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NATO Air Strike Kills 10 Afghan Civilians in Kunar Province

A NATO air strike has killed 10 Afghan civilians, almost all of them women and children, during an attack on a suspected Taliban hideout in Kunar province.

Al Jazeera reports that the strike occurred in Chawgam village, in the Shigal district of Kunar, near the Pakistani border. Provincial police chief Ewaz Mohammad Naziri told the Associated Press that the dead included five children, four women and one man. Four others were reportedly wounded in the attack.

“Foreign forces carried out the attack by themselves without informing us,” Kunar governor Fazlullah Wahidi told Reuters. Wahidi also said that four Taliban fighters were killed.

Wahidi also said that the local government had not been informed before the strike.

“This operation was by coalition and Afghan forces,” he said. “We were not aware of it.”

A spokesman for the US-led International Security Assistance Force (ISAF) told Agence France-Presse that a Taliban commander named Shahpoor was killed in the strike.

Afghan President Hamid Karzai issued a statement saying he “strongly condemns” the strike and “emphasizes that the fight against terrorism is not in the house and villages of Afghan people.”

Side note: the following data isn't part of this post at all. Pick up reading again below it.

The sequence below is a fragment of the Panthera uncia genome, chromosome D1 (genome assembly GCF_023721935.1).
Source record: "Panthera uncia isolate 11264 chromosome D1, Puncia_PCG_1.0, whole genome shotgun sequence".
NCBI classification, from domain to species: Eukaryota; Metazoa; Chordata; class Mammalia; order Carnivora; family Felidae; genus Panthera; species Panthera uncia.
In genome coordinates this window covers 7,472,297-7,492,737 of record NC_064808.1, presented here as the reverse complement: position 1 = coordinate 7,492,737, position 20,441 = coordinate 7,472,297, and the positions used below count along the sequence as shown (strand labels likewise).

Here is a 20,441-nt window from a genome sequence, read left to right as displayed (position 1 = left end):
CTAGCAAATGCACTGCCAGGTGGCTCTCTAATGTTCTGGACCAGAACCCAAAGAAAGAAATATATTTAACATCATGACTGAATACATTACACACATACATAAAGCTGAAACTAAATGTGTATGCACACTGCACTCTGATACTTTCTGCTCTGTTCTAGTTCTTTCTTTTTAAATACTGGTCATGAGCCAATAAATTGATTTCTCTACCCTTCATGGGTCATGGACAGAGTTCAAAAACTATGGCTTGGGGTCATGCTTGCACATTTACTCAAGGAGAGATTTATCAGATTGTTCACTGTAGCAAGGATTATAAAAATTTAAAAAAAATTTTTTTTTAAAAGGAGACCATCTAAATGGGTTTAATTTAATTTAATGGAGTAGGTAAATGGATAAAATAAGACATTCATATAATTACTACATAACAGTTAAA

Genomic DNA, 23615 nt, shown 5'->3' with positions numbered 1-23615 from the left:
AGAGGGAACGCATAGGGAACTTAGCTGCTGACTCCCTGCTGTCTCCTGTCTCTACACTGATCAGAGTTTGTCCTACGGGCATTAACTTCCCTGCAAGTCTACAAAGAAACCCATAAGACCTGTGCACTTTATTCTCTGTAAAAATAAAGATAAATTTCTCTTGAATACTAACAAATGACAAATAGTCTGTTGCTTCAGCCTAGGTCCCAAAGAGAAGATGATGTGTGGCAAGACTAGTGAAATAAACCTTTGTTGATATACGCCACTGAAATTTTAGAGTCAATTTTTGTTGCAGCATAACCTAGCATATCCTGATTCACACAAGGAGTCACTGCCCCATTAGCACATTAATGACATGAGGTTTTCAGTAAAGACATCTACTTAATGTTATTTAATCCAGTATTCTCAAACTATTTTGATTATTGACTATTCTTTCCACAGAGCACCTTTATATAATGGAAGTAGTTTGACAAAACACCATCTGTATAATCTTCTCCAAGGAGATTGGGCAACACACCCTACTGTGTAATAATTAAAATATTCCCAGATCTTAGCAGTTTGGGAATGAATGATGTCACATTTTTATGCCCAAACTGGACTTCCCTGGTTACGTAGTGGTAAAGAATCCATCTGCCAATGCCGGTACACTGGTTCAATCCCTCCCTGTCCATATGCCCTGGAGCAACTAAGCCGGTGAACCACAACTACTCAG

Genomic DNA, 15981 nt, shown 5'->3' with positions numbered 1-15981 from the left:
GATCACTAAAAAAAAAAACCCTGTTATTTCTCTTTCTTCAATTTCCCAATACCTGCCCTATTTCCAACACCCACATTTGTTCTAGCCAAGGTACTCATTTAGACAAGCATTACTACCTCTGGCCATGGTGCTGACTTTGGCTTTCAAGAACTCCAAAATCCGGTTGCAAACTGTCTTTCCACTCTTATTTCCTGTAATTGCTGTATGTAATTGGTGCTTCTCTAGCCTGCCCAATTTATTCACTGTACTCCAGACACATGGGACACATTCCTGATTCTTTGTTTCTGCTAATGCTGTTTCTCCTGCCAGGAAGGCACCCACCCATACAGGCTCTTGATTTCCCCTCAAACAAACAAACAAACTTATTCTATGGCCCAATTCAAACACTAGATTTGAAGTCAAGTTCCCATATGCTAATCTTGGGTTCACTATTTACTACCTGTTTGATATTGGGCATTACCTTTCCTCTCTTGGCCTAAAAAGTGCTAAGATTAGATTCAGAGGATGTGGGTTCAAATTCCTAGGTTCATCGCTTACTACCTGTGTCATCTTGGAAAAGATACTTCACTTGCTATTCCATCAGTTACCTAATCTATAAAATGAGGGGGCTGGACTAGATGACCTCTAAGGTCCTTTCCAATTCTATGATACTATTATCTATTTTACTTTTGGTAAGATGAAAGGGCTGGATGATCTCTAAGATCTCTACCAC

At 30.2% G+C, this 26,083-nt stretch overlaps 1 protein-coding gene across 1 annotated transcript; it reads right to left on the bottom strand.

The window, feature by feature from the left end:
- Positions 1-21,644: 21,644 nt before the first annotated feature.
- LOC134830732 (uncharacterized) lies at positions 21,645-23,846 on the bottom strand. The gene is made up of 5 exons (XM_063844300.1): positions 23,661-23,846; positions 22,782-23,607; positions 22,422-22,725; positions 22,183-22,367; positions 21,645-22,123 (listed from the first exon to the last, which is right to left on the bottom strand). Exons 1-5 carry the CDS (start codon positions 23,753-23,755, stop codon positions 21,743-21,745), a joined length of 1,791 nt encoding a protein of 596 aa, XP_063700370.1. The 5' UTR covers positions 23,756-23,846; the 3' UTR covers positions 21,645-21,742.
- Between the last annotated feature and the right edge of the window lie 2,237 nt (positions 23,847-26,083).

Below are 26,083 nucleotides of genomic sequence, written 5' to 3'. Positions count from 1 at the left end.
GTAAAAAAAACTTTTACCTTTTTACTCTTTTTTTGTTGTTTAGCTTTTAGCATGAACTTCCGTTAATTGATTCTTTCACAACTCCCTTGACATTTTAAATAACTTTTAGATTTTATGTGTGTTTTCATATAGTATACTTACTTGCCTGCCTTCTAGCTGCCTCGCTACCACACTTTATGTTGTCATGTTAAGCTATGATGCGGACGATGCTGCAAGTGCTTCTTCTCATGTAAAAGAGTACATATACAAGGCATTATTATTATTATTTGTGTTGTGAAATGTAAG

The issue of civilian casualties has long strained US-Afghan relations, with Karzai once even threatening to turn on the occupiers or even join the Taliban if the US-led forces did not reduce the number of innocents killed. While such casualties have declined recently, some critics claim the US does not value Afghan life the same as it does American life because the killing of so many innocent men, women and children would not be tolerated if the dead were Americans.

US apologists claim that Taliban fighters operate in close proximity to civilians and point out– correctly– that the vast majority of Afghan civilian deaths are caused by the Taliban and other insurgents.

ISAF spokesman Maj. Adam Wojack told reporters that he was aware of an incident that “matched” reports of the deadly air strike, but that he could not confirm the number of civilians killed.

“We take all allegations of civilian casualties seriously and we are currently assessing the incident to determine more facts,” Wojack said.

The fatal air strike comes just days after the United Nations Convention on the Rights of the Child released a report in which it blames the killing of hundreds of Afghan children by US forces on “lack of precautionary measures and indiscriminate use of force.”

The strike also came within hours of President Barack Obama’s announcement during his State of the Union address that the US would withdraw 34,000 troops from Afghanistan by the end of this year and end the war by the end of 2014.

 

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